❉ An epic post-punk dystopia, not for the faint hearted.
“Like if Werner Herzog made a chamber-prog-punk record under DMT in The Chelsea Hotel,” – frontman Nick Hudson.
Musician, writer and film-maker Nick Hudson has been lauded by the likes of Julian Cope and David Tibet (Coil, Current 93) and can usually be found performing with a shifting band line-up. Mojo magazine has gone as far to say “Nick Hudson… channelling Coil, goes the full Scott Walker”. You can definitely hear the influences contained within the melodies of this album.
The Quiet Earth draws on Hudson’s film making sensibility by presenting an epic rollercoaster of an album. Epic in its fifteen-track length, and rollercoaster in nature musically but not lyrically with all tracks alluding to a dystopian theme, in varying musical styles.
The eponymous opening track is reminiscent of an enchanting reel by The Divine Comedy, both lyrically and musically. The lyrics talk about “as ships fall from the sky” and meld into track two’s Polestar, this time singing about “my Icarus on crack” and later lamenting “you are all I desire from one body” and even later in the song, metaphors-aplenty of dystopian landscapes versus personal relationships akin to broken worlds.
Track three, The House (previously released as a single), shifts its polar-centre musically with a simple acoustic guitar treatment and has the clear influences of Scott Walker with its melancholic, reflective, and seemingly deeply personal lyrics. It’s one of my favourite tracks on the album.
Moving onto a change in tempo to The Parts That Need Replacing another single release from the album, the tone shifts to a clear sensibility of The Smiths lyrically, meets The Beatles musically.
This treatment continues into the next couple of tracks Kidnapping an Heiress and Charboy in the Cinders, which are surely Smith-worthy titles if ever I heard them! The former could even be mistaken initially for Morrissey singing the song however it then develops into pure Neil Hannon. The latter song has Marr-worthy riffs backing a piano melody, again reminding the listener of The Smiths.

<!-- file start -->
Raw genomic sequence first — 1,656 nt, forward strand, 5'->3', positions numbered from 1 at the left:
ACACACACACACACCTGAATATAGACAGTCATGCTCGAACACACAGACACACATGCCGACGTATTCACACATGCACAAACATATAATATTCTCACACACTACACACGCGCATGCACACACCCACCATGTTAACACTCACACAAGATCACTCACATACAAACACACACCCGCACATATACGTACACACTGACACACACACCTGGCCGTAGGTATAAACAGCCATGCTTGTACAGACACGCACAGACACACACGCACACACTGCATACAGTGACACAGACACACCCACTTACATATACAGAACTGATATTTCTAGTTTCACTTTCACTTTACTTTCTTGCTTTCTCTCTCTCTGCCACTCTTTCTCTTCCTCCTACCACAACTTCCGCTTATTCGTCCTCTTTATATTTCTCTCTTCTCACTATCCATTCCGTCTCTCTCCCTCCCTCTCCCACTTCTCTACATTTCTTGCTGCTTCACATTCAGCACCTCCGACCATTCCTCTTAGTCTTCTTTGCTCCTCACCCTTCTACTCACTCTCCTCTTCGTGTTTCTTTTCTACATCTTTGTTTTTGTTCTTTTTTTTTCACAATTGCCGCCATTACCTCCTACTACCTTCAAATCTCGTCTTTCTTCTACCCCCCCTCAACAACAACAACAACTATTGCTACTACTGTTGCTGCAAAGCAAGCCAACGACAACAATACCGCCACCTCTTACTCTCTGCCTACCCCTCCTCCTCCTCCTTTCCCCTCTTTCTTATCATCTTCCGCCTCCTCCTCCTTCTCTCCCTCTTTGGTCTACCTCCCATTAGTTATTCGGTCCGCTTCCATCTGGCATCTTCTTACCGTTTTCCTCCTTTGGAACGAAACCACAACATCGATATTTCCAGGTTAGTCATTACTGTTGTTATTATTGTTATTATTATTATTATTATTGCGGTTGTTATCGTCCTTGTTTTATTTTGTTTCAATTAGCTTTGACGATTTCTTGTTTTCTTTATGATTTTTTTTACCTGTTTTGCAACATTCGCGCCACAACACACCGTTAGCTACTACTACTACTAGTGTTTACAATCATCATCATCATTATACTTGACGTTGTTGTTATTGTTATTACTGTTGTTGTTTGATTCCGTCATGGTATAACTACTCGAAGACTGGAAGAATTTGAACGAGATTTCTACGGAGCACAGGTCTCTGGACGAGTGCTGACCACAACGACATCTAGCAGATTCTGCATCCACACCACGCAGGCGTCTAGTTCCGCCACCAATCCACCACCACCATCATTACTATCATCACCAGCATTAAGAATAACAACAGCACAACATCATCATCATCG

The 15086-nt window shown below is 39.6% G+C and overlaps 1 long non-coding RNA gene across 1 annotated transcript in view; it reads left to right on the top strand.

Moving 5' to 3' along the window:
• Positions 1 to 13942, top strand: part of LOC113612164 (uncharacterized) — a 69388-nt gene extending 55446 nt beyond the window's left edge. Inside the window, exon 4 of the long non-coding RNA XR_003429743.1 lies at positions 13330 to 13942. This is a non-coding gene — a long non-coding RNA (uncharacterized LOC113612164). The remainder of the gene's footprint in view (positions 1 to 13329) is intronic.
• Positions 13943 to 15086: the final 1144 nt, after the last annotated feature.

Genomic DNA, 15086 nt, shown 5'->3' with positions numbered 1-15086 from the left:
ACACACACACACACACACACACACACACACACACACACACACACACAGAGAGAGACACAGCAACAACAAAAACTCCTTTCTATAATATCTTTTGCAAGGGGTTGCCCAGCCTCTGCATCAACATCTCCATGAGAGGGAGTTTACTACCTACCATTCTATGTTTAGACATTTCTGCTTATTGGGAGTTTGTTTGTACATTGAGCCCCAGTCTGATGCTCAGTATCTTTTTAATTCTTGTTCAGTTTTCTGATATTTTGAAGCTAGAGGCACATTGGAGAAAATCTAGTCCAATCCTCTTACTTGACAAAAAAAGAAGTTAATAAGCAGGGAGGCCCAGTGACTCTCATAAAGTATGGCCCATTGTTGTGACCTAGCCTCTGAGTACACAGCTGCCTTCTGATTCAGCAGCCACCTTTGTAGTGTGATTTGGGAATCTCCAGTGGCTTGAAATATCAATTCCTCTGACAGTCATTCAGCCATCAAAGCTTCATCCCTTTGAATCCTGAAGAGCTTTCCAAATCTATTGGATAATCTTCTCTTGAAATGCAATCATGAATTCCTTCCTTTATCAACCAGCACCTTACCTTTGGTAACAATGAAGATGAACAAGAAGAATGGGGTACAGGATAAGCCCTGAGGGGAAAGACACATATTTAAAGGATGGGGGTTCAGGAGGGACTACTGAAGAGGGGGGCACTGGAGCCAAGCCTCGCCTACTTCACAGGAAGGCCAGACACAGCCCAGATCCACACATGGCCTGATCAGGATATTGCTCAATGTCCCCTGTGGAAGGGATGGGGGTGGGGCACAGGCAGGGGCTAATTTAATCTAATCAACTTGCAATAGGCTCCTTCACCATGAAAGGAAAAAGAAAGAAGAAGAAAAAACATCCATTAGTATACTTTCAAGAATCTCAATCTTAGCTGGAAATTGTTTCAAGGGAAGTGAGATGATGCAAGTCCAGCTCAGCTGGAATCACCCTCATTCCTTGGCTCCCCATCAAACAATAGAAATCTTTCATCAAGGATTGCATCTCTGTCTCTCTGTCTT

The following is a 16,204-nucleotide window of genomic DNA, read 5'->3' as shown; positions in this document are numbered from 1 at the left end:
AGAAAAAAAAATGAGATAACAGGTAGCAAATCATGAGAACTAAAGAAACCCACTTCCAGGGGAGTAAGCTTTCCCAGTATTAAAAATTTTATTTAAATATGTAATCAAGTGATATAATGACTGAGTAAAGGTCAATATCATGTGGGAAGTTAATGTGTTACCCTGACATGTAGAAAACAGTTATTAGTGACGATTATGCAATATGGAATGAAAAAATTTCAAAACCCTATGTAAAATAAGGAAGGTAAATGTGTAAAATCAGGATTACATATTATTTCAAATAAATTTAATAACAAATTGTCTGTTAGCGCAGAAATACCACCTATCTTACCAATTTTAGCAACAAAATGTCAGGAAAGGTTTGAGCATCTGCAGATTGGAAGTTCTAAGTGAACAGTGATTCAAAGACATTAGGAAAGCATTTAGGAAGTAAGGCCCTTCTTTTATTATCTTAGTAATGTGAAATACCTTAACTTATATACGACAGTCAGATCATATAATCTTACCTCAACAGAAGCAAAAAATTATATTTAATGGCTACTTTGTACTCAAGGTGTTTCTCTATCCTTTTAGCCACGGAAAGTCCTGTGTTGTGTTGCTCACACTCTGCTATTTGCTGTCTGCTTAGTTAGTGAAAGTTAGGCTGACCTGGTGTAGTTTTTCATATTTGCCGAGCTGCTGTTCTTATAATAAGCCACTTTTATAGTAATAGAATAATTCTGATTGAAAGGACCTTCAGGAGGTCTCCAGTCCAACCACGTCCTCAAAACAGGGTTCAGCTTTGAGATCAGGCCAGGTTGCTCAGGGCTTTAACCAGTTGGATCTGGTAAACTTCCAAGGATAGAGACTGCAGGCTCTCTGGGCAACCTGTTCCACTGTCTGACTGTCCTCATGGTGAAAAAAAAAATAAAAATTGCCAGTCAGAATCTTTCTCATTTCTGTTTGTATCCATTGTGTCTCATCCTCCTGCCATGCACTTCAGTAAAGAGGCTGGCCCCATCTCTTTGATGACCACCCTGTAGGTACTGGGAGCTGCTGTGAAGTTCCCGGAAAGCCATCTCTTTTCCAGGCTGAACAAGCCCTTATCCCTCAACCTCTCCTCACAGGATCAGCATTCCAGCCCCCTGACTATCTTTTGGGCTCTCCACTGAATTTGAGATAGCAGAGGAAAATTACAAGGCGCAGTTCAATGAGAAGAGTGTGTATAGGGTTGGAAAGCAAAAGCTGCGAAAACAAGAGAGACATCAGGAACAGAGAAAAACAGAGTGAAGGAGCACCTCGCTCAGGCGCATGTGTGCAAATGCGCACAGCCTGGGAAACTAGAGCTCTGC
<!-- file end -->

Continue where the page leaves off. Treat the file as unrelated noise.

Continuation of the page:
Mid-way into the album and lead single, Rose Devoid of Form, continues with the dystopian themes and musically takes on a folk refrain looking at the world from another viewpoint, quietly asking the listener to “think of me kindly for I’ve become the storm”.
Interlude: Happy Nerve Endings presents you with backward played music and wailing lyrics continuing the themes of melancholic bleakness.
Moving into the second part of the album there’s a general shift musically where So What, Carvaggio has a strong Marc and the Mambas-esque intro, developing into a song which wouldn’t sound out of place on an Elvis Costello album. Don’t Touch the Animals is lyrically repetitive and hence sparse, and by the time we reach Interior Designs we are once more presented with the piano and Spanish electric guitar melodies which are so reminiscent of Marc and the Mambas or Anna Calvi. Couch Surfer can easily be summed up in the phrase All About Eve Meets Bauhaus, whilst Shy Tourism is a simple piano-led affair.
Track fourteen, shakes the overall feel of the album up and kicks it into touch! Everything at Once Forever is an energetic, punk-fuelled track which makes me want to see The Academy of Sun play live just for this one track alone! It’s the B-side of single Rose Devoid of Form an in my humble opinion, the better track.
Finally, we arrive at the ultimate track of The Quiet Earth, the reverently titled Cloud Prayer, which reverts to the generic slower overall pace of the album building to the final crescendo, as last tracks of albums generally do.
With its numerous influences I’d recommend fans of David Tibet, Divine Comedy, Scott Walker, Bauhaus and Marc and the Mambas to give this album a try. As post-apocalyptic albums go its generally a more melancholic affair without the lyrically depressive bleakness of Numan’s Savage (Songs from a Broken World) or even Depeche Mode’s last album Spirit.
❉ ‘The Quiet Earth’ LP was released on CD and digitally, 19 June 2020
❉ Ange Chan is a regular writer for We Are Cult and has published six volumes of poetry and two novels of contemporary fiction. She is currently also working on a long-standing project of her third novel Champagne Flutes and Pixie Boots.